From a historical perspective, one of the major figures influencing their transition was Fannie Lou Hamer and the Freedom Farms Cooperative (FFC). Much like Sylvanaqua Farms, the FFC was predicated on the notion of living off the land, creating community and building an alternative food system that is both cooperative and collective (White, 2017). Moreover, Fannie Lou Hamer imagined this model to be a “wedge in the political machine,” no longer allowing the dominant white class to recklessly coerce Black communities into compliance (White, 2017.). In a similar manner, Newman’s goal is to build a cooperative to withdraw power and resources from big agribusiness corporations and give them back to the people (Schweizer, 2020). It is no surprise that in order to move forward, Newman found the framework laid out in the past.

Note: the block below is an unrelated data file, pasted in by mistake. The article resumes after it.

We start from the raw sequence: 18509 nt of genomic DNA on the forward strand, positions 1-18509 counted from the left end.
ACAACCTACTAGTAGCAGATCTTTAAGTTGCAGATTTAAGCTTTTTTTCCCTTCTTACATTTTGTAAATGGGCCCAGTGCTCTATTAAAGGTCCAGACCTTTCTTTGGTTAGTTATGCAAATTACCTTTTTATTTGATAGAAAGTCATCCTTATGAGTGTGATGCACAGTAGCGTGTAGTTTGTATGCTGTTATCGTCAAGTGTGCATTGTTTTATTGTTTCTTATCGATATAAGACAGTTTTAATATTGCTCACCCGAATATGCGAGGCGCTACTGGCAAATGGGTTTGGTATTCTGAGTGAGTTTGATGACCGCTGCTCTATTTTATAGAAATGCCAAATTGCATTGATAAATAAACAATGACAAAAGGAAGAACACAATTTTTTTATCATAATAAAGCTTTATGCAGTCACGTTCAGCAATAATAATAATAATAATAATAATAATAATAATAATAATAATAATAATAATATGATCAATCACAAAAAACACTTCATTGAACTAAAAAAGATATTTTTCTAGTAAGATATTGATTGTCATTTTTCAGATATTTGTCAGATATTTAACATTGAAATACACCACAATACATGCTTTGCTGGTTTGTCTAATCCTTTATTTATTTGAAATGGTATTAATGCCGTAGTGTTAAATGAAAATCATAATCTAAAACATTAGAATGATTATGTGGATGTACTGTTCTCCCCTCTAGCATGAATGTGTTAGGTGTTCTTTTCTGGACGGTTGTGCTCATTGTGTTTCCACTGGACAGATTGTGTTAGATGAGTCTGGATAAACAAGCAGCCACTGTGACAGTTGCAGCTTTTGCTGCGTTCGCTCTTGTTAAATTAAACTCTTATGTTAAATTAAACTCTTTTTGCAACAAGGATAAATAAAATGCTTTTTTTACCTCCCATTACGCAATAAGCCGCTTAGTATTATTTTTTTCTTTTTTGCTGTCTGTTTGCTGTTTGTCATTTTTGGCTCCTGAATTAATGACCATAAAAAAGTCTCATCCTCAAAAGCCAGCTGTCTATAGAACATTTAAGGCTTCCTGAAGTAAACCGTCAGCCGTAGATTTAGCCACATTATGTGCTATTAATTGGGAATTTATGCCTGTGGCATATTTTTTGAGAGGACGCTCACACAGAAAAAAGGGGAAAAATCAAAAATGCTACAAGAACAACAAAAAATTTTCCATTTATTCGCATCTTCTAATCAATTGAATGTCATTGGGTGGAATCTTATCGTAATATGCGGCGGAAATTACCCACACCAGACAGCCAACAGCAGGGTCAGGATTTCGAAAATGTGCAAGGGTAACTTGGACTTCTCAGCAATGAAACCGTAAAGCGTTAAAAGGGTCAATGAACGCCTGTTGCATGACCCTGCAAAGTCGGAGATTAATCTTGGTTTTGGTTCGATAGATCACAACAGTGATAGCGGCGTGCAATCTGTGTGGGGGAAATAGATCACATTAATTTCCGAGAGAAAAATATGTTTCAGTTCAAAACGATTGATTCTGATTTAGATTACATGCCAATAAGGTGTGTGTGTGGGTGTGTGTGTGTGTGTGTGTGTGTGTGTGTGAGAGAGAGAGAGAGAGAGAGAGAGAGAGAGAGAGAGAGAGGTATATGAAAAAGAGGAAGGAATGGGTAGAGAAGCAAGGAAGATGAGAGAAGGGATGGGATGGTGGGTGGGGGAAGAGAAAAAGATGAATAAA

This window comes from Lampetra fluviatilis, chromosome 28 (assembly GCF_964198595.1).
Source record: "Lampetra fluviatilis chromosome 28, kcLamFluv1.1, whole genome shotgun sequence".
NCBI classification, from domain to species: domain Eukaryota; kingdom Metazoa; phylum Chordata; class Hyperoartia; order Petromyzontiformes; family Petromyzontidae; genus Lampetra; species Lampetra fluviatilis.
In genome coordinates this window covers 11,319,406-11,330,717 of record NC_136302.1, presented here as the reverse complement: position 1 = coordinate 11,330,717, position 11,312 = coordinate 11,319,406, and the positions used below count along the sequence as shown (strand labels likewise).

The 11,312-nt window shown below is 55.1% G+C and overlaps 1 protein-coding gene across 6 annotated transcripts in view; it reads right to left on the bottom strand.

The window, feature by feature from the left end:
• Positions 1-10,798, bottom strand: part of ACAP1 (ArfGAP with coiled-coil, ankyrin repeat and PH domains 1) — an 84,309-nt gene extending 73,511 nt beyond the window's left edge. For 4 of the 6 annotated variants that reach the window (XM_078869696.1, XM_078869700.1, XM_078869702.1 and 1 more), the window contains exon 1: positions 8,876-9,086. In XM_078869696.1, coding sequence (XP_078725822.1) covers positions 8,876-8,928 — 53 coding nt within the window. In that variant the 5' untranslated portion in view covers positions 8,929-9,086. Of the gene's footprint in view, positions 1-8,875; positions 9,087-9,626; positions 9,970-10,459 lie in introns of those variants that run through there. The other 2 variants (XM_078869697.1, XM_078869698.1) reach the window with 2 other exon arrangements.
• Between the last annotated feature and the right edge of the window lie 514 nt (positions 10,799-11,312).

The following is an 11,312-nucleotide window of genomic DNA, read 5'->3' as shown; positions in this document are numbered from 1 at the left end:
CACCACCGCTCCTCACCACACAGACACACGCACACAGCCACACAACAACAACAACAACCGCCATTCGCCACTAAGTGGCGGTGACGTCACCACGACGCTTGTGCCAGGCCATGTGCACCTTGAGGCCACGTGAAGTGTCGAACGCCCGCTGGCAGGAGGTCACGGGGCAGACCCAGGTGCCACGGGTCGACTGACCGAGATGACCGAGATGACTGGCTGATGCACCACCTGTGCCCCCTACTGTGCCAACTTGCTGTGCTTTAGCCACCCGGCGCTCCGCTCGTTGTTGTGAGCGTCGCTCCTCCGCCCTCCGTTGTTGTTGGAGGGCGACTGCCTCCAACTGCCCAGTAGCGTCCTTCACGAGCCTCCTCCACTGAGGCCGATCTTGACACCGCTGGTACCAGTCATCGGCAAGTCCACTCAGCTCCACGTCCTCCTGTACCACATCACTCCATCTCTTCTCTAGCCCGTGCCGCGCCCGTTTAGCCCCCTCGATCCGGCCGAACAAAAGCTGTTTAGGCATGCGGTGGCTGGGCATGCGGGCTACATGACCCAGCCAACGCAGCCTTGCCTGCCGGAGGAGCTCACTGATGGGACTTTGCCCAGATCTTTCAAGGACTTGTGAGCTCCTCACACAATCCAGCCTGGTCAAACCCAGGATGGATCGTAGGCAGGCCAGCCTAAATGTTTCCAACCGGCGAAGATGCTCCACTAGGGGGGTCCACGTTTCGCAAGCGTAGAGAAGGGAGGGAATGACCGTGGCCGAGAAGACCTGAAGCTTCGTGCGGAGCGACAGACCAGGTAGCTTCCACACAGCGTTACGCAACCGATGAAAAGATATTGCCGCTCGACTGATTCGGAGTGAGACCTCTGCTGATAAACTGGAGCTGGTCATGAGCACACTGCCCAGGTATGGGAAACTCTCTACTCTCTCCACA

With this in mind, Sylvanaqua Farms views cooperative ownership as a way to remain economically resilient in the face of limited access to capital and markets. In order to compete in today’s globalized economy, many farms may have to rely on cheap or even unpaid labor to continue meaningful production. With this, Newman also recognizes his inability to pay what the farmers deserve (A Growing Culture, 2020). Because of this, the cooperative model allows each farmer to own a stake in the business, which allows for the development of an asset base outside the convention of typical wage labor (Schweizer, 2020). In addition to labor benefits, Newman notes three outcomes that cooperatives lead to: decrease in production cost, swelling of market share and lowering of barriers to entry (Newman, 2019). This is thanks to the economies of scale, which Newman believes allows the cooperative model to start competing with big agribusiness (Schweizer, 2020). All in all, he says, “It’s that isolation that makes us weak and ineffective against incredibly well-resourced competition” (Newman, 2019). Overall, farming together allows for not only greater economic growth but resilience.